The laws of logic are the rules that allow meaningful presentations of ideas. But it is surprising how much biblical interpretation breaks the rules of logic by offering one verse at the expense of another. In effect, the interpretive ideas make the Bible contradict itself. And so this kind of contradiction is a healthy indicator that the idea presented perhaps is not what the Bible actually teaches.
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I call this the “Eucharist Challenge” because, as a Protestant raised Baptist, eventually turning Presbyterian, I never did get to hear of the meaning of the Eucharist from other perspectives.

But as I’ve been improving my knowledge of philosophy, especially Greek philosophy, Aristotle eventually comes into view. And there is no denying that Aristotle is an important figure in the development of Christian theology. It is often stated how Aquinas attempted to combine Aristotle and Christ into a single theology, a combination that results in failure.

But, the Roman Catholic Church continues to rely on Aristotle’s metaphysics and ontology as the basis for its view of the Eucharist. In this view, the bread and the wine ‘become’ the blood and body of Jesus Christ.

For many Protestants such as myself, this view is illogical, to say the least. Attend a Mass and you do not see any visible change in the elements of the Eucharist. And the reason we do not ‘see’ the change is because we do not understand Aristotle.

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“The primary cause of financial struggle is simply not knowing the difference between an asset and a liability.”

SSo says Robert Kiyosaki in his book, Rich Dad, Poor Dad. Economic categories are no longer what they were. It is now common to hear government officials say that the revenue they did not receive was a “cost” to the government.

Imagine going to the company accounting system and entering an amount in the costs of the company for revenue that was not obtained. “Let me see, we should have had another $10 million this year. Let’s put that in as a cost to the business. Better still, make it $10 billion.”

And you think corporate fiscal accountability is bad.

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Descartes’ Philosophical Revolution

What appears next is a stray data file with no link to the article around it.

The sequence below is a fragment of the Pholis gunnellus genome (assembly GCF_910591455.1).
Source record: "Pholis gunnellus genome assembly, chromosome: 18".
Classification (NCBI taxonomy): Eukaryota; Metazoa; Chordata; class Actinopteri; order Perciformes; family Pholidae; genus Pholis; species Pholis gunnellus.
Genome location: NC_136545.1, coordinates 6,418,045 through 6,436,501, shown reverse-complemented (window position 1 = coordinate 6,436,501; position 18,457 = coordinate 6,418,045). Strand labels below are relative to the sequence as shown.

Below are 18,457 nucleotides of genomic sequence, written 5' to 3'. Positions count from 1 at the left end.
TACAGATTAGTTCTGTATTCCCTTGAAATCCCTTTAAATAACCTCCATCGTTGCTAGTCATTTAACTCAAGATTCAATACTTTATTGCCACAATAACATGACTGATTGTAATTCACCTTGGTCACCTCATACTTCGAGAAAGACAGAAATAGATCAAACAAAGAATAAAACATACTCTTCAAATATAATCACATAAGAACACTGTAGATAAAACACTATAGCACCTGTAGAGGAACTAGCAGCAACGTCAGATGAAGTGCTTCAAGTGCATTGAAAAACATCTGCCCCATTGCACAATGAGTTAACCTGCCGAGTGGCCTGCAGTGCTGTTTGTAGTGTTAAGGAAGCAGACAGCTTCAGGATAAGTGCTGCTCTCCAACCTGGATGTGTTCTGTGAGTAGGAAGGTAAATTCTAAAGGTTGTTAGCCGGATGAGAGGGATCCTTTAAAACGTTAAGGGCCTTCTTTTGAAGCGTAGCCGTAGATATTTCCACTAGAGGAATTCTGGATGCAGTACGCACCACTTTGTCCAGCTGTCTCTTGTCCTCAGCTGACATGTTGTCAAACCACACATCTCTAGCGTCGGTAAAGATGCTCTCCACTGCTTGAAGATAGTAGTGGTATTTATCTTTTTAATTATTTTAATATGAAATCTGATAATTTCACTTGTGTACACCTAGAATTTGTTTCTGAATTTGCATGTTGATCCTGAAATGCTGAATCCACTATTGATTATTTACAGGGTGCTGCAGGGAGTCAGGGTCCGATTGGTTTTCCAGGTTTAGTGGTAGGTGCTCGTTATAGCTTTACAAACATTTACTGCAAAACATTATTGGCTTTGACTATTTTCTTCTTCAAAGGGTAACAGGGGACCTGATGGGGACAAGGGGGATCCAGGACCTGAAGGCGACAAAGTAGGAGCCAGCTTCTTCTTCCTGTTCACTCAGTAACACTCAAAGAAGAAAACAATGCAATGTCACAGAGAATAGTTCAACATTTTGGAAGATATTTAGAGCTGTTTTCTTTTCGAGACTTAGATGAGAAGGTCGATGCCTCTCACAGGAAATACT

philosophy mascot education and life character design series

In the history of Christian philosophy, Anselm stands as one of the key figures.  His idea that one must trust God (i.e. believe) in order to understood, was a high point in the Middle Ages.

But in the 16th century, Rene Descartes turned the world upside down. In trying to establish what he thought would be an indubitable starting point for human thought, his answer was the opposite to that of St. Anselm.

Cogito ergo sum—I think, therefore I am—placed the human mind as the unquestionable starting point in all human predication. Now, God and everything else would have to be proven by the mind of man that was now unlinked from everything. The mind of man was now autonomous.

Now the problem with this statement seems hidden from Descartes. And the problem is this. His idea of cogito ergo sum is not logical. It assumes what it is supposed to prove. Consider this syllogism:

P1. I think
P2. In order to think I must exist
C. Therefore I exist.

The problem is that the conclusion ‘I exist’ is assumed in the first premise: ‘I think.’ The moment the ‘I’ word is used, it assumes existence. In order to not beg the question, therefore, the first premise ought to be: ‘There is thinking going on,’ and you cannot get from there to ‘I exist.’ So, you can’t know that ‘you think’ because you have not justified that you exist. Consider the revised syllogism: